Hélèna Villovitch: Petites soups froides (Little Cold Soups)

Artist, filmmaker and writer, Villovitch experiments with form, style and content in this collection of short stories.  The title story is written as vignettes in the shape of the ‘little cold soups’ which serve as nibbles at cocktail parties nowadays, a commentary on the inability to connect to others and the separate conversations going on in people’s heads.  Other stories capture celebrity culture and obsession with appearance, cross-cultural misunderstandings and little cruelties or envies between friends.  The author has a dry humour and unsentimental style which really suits the everyday subject matter. Although the stories were rather uneven overall, I admire this author for being brave and trying out new ideas.  Sometimes it feels like there is too little ‘radical newness’ in literature nowadays.

Carmen Bugan: Burying the Typewriter

This is a poignant memoir of a family very nearly torn apart by the secret police of the Communist regime in Romania.  The first part describes the near-idyllic childhood in the countryside, surrounded by friends and grandparents.  The author is a poet, and this is obvious from the rich visual imagery and melodic phrases to describe the passing of the seasons, village life and its traditions.  Then her father buys a ‘secret’ typewriter (i.e. one that has not been recorded by the secret police and traced to its owner) and starts writing and distributing pamphlets with the rather modest basic requests: “We ask for human rights. We ask for freedom of opinion. We ask for hot water and electricity. We ask for freedom to assemble.”  The safe, happy childhood is shattered as the author’s father is imprisoned, her mother is forced to divorce him, and they become subjected to constant surveillance and harassment.  The horrors of the regime are not fully revealed, as it is all presented through the eyes of a child: far more shocking to her is the sudden loss of friends or having neighbours inform against them.  A book that moved me not just for its shared cultural language and memories, but because it brings compassion, warmth and understanding to an area and a time which is usually so bleak and unforgiving; its ghosts and echoes are still haunting Romania today. What remains after reading this book is the clear picture of the luminous, redeeming power of love, of family and of literature.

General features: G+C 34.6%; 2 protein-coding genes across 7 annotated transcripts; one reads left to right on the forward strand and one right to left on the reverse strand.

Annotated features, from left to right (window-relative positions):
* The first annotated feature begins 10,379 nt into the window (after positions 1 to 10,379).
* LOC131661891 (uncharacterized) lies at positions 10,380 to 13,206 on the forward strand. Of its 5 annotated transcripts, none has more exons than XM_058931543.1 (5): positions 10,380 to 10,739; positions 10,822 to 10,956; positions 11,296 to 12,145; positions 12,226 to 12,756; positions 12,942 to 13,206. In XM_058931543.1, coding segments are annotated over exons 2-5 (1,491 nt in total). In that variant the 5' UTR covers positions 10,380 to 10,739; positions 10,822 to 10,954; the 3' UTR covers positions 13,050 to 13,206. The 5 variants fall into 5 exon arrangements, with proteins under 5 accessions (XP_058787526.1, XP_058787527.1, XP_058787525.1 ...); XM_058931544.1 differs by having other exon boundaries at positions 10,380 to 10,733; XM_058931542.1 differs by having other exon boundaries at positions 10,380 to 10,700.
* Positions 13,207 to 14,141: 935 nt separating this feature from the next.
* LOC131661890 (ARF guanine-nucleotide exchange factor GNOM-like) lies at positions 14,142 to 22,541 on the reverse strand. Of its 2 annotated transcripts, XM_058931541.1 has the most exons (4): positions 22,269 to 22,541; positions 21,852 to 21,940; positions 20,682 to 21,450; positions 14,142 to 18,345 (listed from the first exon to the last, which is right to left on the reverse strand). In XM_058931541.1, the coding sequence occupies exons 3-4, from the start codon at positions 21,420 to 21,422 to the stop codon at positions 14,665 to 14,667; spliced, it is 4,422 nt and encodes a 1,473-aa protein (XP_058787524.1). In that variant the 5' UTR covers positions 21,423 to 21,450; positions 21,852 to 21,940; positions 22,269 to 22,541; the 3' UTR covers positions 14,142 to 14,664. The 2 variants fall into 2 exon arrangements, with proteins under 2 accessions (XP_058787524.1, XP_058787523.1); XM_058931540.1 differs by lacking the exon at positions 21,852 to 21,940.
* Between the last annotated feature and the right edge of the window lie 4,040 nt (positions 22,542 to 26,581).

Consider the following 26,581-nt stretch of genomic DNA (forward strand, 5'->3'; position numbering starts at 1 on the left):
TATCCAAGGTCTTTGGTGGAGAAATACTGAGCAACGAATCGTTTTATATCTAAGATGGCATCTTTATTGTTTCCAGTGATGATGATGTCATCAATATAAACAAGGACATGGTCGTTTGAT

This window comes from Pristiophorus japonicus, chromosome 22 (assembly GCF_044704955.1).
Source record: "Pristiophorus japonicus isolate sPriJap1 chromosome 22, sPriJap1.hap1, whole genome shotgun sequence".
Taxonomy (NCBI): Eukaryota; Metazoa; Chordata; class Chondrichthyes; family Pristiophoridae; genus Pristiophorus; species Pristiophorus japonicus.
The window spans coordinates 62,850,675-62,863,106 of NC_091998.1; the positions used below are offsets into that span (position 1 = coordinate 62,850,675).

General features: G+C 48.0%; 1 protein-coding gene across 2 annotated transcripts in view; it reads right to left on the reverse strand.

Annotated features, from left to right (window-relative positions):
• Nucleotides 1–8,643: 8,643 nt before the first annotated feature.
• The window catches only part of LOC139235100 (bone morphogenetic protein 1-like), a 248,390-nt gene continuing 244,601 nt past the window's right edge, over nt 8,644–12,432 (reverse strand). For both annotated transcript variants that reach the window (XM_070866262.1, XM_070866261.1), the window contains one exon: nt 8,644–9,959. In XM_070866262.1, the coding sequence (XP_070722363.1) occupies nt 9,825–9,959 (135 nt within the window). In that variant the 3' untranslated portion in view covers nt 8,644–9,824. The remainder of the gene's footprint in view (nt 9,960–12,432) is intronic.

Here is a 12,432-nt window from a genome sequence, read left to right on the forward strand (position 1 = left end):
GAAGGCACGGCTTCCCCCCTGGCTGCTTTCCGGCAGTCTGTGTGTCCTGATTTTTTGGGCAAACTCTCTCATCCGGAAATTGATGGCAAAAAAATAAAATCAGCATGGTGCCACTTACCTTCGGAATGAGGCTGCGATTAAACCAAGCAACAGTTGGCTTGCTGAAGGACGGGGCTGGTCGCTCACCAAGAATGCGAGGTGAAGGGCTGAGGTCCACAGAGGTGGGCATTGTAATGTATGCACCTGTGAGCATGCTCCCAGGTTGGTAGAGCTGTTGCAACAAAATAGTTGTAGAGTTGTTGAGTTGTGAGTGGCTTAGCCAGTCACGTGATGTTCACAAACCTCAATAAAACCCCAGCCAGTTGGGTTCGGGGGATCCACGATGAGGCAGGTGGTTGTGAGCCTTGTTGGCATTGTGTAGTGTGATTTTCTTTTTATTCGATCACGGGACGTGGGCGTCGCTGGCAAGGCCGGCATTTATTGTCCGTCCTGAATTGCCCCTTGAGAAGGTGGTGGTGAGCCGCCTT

Nicky Wells: Sophie’s Run

Just what the doctor ordered, when I was running hot and cold during the night and couldn’t sleep.  An engaging heroine who never quite falls into the ditziness which can sometimes plague chick lit, mostly adorable men (despite the odd rat or two) and a story line filled with surprises and humour.  In fact, my main point of contention with the story is just how caring and supportive the men seem to be – could this qualify as fantasy?  The story opens two years after the end of ‘Sophie’s Turn’ and the characters have matured a little.  The story too has become a little deeper and darker, with topics such as depression, loneliness and forgiveness all being addressed.  I also like the travelling theme which seems to feature heavily in the Sophie novels: in this book we can undertake vicarious trips to Berlin, Scotland and a remote German island in the North Sea, as well as spend a day sightseeing in London.  Escapist literature, yes, but what is wrong with that?